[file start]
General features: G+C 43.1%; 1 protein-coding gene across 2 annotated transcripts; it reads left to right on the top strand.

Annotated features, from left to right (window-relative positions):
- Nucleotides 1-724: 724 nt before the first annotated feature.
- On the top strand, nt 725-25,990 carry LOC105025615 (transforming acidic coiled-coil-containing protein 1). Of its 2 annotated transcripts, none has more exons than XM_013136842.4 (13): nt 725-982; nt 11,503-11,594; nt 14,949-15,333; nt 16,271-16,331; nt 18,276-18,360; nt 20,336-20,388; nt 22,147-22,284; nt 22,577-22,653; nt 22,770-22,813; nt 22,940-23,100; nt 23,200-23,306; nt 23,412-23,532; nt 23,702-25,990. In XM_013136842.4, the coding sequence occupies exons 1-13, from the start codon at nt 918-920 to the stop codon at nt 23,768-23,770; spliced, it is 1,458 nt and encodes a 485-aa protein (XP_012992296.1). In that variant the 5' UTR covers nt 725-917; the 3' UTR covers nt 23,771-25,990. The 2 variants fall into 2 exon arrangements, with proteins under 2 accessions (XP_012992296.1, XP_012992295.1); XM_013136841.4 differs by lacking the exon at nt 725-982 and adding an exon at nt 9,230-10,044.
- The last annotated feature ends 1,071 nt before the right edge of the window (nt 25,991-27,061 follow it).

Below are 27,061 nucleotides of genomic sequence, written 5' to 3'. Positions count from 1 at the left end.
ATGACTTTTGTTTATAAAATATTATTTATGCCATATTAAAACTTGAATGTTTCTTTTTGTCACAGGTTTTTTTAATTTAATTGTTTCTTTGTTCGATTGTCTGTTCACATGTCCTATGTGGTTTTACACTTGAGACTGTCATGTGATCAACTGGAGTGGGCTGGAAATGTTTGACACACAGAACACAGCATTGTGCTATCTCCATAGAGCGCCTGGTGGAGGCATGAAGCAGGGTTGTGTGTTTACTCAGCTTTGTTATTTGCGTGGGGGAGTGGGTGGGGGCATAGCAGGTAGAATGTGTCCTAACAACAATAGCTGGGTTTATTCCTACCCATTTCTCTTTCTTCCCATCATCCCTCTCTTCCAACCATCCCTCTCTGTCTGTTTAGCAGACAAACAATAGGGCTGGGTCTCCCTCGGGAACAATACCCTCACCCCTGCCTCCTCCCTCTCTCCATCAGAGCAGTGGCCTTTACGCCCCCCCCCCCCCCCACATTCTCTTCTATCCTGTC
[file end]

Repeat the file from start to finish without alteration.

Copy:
General features: G+C 43.1%; 1 protein-coding gene across 2 annotated transcripts; it reads left to right on the top strand.

Annotated features, from left to right (window-relative positions):
- Nucleotides 1-724: 724 nt before the first annotated feature.
- On the top strand, nt 725-25,990 carry LOC105025615 (transforming acidic coiled-coil-containing protein 1). Of its 2 annotated transcripts, none has more exons than XM_013136842.4 (13): nt 725-982; nt 11,503-11,594; nt 14,949-15,333; nt 16,271-16,331; nt 18,276-18,360; nt 20,336-20,388; nt 22,147-22,284; nt 22,577-22,653; nt 22,770-22,813; nt 22,940-23,100; nt 23,200-23,306; nt 23,412-23,532; nt 23,702-25,990. In XM_013136842.4, the coding sequence occupies exons 1-13, from the start codon at nt 918-920 to the stop codon at nt 23,768-23,770; spliced, it is 1,458 nt and encodes a 485-aa protein (XP_012992296.1). In that variant the 5' UTR covers nt 725-917; the 3' UTR covers nt 23,771-25,990. The 2 variants fall into 2 exon arrangements, with proteins under 2 accessions (XP_012992296.1, XP_012992295.1); XM_013136841.4 differs by lacking the exon at nt 725-982 and adding an exon at nt 9,230-10,044.
- The last annotated feature ends 1,071 nt before the right edge of the window (nt 25,991-27,061 follow it).

Below are 27,061 nucleotides of genomic sequence, written 5' to 3'. Positions count from 1 at the left end.
ATGACTTTTGTTTATAAAATATTATTTATGCCATATTAAAACTTGAATGTTTCTTTTTGTCACAGGTTTTTTTAATTTAATTGTTTCTTTGTTCGATTGTCTGTTCACATGTCCTATGTGGTTTTACACTTGAGACTGTCATGTGATCAACTGGAGTGGGCTGGAAATGTTTGACACACAGAACACAGCATTGTGCTATCTCCATAGAGCGCCTGGTGGAGGCATGAAGCAGGGTTGTGTGTTTACTCAGCTTTGTTATTTGCGTGGGGGAGTGGGTGGGGGCATAGCAGGTAGAATGTGTCCTAACAACAATAGCTGGGTTTATTCCTACCCATTTCTCTTTCTTCCCATCATCCCTCTCTTCCAACCATCCCTCTCTGTCTGTTTAGCAGACAAACAATAGGGCTGGGTCTCCCTCGGGAACAATACCCTCACCCCTGCCTCCTCCCTCTCTCCATCAGAGCAGTGGCCTTTACGCCCCCCCCCCCCCCCACATTCTCTTCTATCCTGTC